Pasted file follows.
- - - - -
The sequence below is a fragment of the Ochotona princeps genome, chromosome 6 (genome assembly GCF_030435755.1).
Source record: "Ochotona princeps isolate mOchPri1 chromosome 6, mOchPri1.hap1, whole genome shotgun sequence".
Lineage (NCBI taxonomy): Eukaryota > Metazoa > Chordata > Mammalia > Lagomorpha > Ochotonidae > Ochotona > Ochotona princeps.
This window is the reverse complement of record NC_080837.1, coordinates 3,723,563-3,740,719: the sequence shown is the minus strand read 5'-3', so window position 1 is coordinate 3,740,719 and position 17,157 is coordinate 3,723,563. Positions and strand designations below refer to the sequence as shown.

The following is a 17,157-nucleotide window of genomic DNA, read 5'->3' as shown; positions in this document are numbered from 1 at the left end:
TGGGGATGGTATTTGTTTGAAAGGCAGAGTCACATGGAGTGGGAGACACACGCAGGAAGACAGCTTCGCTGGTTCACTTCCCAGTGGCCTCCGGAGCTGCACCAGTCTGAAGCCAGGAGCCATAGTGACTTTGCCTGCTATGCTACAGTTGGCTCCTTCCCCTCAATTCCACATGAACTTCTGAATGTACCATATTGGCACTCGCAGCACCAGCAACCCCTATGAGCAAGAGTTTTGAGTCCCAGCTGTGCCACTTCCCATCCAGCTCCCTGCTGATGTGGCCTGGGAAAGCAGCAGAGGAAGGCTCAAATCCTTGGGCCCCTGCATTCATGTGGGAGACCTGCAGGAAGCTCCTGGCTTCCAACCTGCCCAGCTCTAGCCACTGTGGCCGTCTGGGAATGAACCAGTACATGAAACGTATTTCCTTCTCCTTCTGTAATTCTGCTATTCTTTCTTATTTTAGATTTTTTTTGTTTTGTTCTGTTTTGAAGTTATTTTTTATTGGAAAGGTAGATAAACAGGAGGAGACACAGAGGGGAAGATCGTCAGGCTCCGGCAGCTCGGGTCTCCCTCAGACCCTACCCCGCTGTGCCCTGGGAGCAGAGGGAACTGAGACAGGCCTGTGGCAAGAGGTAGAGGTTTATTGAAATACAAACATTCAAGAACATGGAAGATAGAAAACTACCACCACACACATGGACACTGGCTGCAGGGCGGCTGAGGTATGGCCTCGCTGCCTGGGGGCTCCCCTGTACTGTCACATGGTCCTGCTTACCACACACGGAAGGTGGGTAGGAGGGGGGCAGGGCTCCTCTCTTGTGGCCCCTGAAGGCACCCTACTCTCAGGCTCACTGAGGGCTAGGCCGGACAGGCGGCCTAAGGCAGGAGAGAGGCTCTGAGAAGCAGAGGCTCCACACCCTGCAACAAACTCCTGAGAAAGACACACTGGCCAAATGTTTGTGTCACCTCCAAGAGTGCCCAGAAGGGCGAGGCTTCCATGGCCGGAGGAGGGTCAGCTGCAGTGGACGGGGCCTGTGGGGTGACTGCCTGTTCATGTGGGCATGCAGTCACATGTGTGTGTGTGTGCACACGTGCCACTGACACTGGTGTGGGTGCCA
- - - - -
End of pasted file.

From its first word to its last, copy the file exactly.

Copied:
The sequence below is a fragment of the Ochotona princeps genome, chromosome 6 (genome assembly GCF_030435755.1).
Source record: "Ochotona princeps isolate mOchPri1 chromosome 6, mOchPri1.hap1, whole genome shotgun sequence".
Lineage (NCBI taxonomy): Eukaryota > Metazoa > Chordata > Mammalia > Lagomorpha > Ochotonidae > Ochotona > Ochotona princeps.
This window is the reverse complement of record NC_080837.1, coordinates 3,723,563-3,740,719: the sequence shown is the minus strand read 5'-3', so window position 1 is coordinate 3,740,719 and position 17,157 is coordinate 3,723,563. Positions and strand designations below refer to the sequence as shown.

The following is a 17,157-nucleotide window of genomic DNA, read 5'->3' as shown; positions in this document are numbered from 1 at the left end:
TGGGGATGGTATTTGTTTGAAAGGCAGAGTCACATGGAGTGGGAGACACACGCAGGAAGACAGCTTCGCTGGTTCACTTCCCAGTGGCCTCCGGAGCTGCACCAGTCTGAAGCCAGGAGCCATAGTGACTTTGCCTGCTATGCTACAGTTGGCTCCTTCCCCTCAATTCCACATGAACTTCTGAATGTACCATATTGGCACTCGCAGCACCAGCAACCCCTATGAGCAAGAGTTTTGAGTCCCAGCTGTGCCACTTCCCATCCAGCTCCCTGCTGATGTGGCCTGGGAAAGCAGCAGAGGAAGGCTCAAATCCTTGGGCCCCTGCATTCATGTGGGAGACCTGCAGGAAGCTCCTGGCTTCCAACCTGCCCAGCTCTAGCCACTGTGGCCGTCTGGGAATGAACCAGTACATGAAACGTATTTCCTTCTCCTTCTGTAATTCTGCTATTCTTTCTTATTTTAGATTTTTTTTGTTTTGTTCTGTTTTGAAGTTATTTTTTATTGGAAAGGTAGATAAACAGGAGGAGACACAGAGGGGAAGATCGTCAGGCTCCGGCAGCTCGGGTCTCCCTCAGACCCTACCCCGCTGTGCCCTGGGAGCAGAGGGAACTGAGACAGGCCTGTGGCAAGAGGTAGAGGTTTATTGAAATACAAACATTCAAGAACATGGAAGATAGAAAACTACCACCACACACATGGACACTGGCTGCAGGGCGGCTGAGGTATGGCCTCGCTGCCTGGGGGCTCCCCTGTACTGTCACATGGTCCTGCTTACCACACACGGAAGGTGGGTAGGAGGGGGGCAGGGCTCCTCTCTTGTGGCCCCTGAAGGCACCCTACTCTCAGGCTCACTGAGGGCTAGGCCGGACAGGCGGCCTAAGGCAGGAGAGAGGCTCTGAGAAGCAGAGGCTCCACACCCTGCAACAAACTCCTGAGAAAGACACACTGGCCAAATGTTTGTGTCACCTCCAAGAGTGCCCAGAAGGGCGAGGCTTCCATGGCCGGAGGAGGGTCAGCTGCAGTGGACGGGGCCTGTGGGGTGACTGCCTGTTCATGTGGGCATGCAGTCACATGTGTGTGTGTGTGCACACGTGCCACTGACACTGGTGTGGGTGCCA